BULAWAYO councillors yesterday walked out of a stakeholder consultative meeting between government and Zesa officials, protesting against lack of consultation over demolition of the Bulawayo thermal power station’s cooling towers.
BY MTHANDAZO NYONI/ SIBONGINKOSI MAPHOSA
Energy and Power Development minister Fortune Chasi and his permanent secretary, Gloria Magombo, were in Bulawayo yesterday to engage stakeholders over Zesa’s intention to demolish two of the old cooling towers at the power station.
However, the meeting did not go well as Bulawayo councillors and some residents walked out of the meeting, accusing Zesa of disrespecting them.
“We can’t come here and ask these people to be judges in the case between us and ZPC (Zimbabwe Power Company). That’s why we went to court and we think the court is the final arbiter between our dispute. Our dispute must be resolved conclusively by the court, before going any further,” Bulawayo mayor, Solomon Mguni said, before leading his councillors out of the meeting.
Zesa and BCC are involved in a bitter wrangle over ownership of the power station, with the latter also demanding royalties from the utility.
“Anywhere, since you have invited us here, we will talk. We were not even included in the programme and we are now engaging you through asking questions from the floor, which is disheartening. We have been invited like anyone else, moving us from council chambers to come and discuss our thing here,” Mguni said.
“We were told that this is a second stakeholder consultation meeting, but we don’t know of the first stakeholder meeting and what the outcomes were. In any case, we are not stakeholders, but stockholders. We are owners of this building. These residents are owners of this property, so we cannot be called to a consultative conference when we are stockholders.”
Mguni said council engineers had never assessed the cooling towers and produced a report to them over their state.
“We have our own qualified engineers and they have not been asked to assess their own property and present a report to us as councillors. We don’t know of that report, but we are told by the tenant that your house has structural defects,” he said.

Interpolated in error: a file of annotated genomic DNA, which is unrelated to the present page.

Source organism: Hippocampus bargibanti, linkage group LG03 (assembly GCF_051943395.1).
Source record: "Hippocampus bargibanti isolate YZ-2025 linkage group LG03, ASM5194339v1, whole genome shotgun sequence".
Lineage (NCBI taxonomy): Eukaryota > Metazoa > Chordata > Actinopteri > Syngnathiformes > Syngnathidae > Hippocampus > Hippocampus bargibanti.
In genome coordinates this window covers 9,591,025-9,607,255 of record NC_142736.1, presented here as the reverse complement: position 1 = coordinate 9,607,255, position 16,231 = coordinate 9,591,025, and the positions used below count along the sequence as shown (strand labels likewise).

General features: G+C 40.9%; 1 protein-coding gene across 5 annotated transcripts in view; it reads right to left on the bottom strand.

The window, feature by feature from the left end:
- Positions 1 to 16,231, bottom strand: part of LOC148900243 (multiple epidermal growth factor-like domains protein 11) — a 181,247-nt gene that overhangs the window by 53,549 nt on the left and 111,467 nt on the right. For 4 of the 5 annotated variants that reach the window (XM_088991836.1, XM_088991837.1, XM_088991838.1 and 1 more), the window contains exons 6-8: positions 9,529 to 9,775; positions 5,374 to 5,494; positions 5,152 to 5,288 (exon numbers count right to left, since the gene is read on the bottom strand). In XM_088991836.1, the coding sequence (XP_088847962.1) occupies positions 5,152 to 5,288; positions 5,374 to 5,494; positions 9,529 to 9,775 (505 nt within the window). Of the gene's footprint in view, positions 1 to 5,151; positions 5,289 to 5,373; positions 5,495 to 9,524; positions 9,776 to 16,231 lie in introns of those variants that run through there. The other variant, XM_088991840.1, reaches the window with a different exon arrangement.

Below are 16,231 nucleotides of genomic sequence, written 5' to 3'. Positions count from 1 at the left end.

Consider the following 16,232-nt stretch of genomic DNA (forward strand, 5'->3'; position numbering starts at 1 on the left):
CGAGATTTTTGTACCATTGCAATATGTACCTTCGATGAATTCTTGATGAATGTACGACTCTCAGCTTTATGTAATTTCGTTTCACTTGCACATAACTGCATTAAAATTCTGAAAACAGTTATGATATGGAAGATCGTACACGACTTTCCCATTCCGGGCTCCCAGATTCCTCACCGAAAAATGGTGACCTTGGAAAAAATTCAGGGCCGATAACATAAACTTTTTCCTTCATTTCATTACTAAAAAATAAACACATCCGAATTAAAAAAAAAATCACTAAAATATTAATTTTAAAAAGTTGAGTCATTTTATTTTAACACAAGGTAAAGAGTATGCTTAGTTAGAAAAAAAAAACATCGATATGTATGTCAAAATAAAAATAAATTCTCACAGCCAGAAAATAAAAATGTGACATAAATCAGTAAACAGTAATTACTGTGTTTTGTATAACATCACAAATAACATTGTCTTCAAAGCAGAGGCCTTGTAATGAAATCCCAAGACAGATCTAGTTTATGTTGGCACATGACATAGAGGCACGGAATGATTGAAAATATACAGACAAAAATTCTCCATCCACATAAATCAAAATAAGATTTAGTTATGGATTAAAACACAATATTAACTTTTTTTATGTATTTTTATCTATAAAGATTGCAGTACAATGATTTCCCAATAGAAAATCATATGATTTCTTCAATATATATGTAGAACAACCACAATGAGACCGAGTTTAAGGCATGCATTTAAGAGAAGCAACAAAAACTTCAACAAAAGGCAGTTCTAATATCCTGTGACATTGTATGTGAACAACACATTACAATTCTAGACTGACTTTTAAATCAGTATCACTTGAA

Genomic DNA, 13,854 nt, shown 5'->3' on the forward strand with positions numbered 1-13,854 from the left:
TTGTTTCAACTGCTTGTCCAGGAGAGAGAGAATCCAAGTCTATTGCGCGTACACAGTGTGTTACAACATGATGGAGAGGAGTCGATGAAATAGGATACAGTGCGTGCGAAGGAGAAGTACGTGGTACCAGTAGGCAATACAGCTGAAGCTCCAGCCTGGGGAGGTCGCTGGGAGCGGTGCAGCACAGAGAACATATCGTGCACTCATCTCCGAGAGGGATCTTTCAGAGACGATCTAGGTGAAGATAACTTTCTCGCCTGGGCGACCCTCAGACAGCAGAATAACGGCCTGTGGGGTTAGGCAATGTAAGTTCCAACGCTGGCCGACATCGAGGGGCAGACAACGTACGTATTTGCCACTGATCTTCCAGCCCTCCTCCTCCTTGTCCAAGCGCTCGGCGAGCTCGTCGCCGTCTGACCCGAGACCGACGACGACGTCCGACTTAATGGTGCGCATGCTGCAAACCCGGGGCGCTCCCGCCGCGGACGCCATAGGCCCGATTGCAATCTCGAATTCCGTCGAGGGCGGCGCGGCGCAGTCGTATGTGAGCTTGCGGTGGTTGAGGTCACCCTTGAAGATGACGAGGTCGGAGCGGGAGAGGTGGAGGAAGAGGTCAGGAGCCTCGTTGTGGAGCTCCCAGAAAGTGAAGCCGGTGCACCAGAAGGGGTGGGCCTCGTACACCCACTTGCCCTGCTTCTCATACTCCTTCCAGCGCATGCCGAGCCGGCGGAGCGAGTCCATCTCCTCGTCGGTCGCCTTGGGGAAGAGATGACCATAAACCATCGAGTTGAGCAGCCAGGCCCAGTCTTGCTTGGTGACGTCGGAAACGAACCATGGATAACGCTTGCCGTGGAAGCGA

Mguni said the towers have a historical significance and destroying them was akin to destroying Bulawayo.
“There is no Bulawayo without these towers. If you destroy these towers, you would rather destroy the city hall because there cannot be a city hall without these towers. Destroying these towers is akin to destroying the Great Zimbabwe monuments because if you destroy those monuments. it means there is no Zimbabwe,” he said.
Mguni said if Zesa was serious about consulting the City of Bulawayo, the stockholders and owners of this property, they knew where to find them.
“Let us not be contemptuous of court processes. Let’s allow court processes to take place and then we engage each other,” he said.
Residents also accused Zesa of disrespecting them and demanded the power utility to redo consultations with all concerned stakeholders.
Chasi apologised on behalf of Zesa, saying they made a mistake by not engaging the local authority, residents and Bulawayo Provincial Affairs minister, Judith Ncube.
“On behalf of my children, I’m talking of the Zesa people, I apologise to the mayor, local authority and the Bulawayo community at large. We promise you that next time, we will recognise the local authority and the different organisations from Bulawayo,” he said.
While he acknowledged the shortcomings of his subordinates, Chasi enlightened the Bulawayo community on the dangers of keeping those towers, saying they were dilapidated and could fall anytime.
Bulawayo Power Station, which has outlived its useful life, is set to be revamped through a loan government secured from the Indian Eximbank and on completion, it will generate 90 megawatts.
Currently, it is producing about 30MW.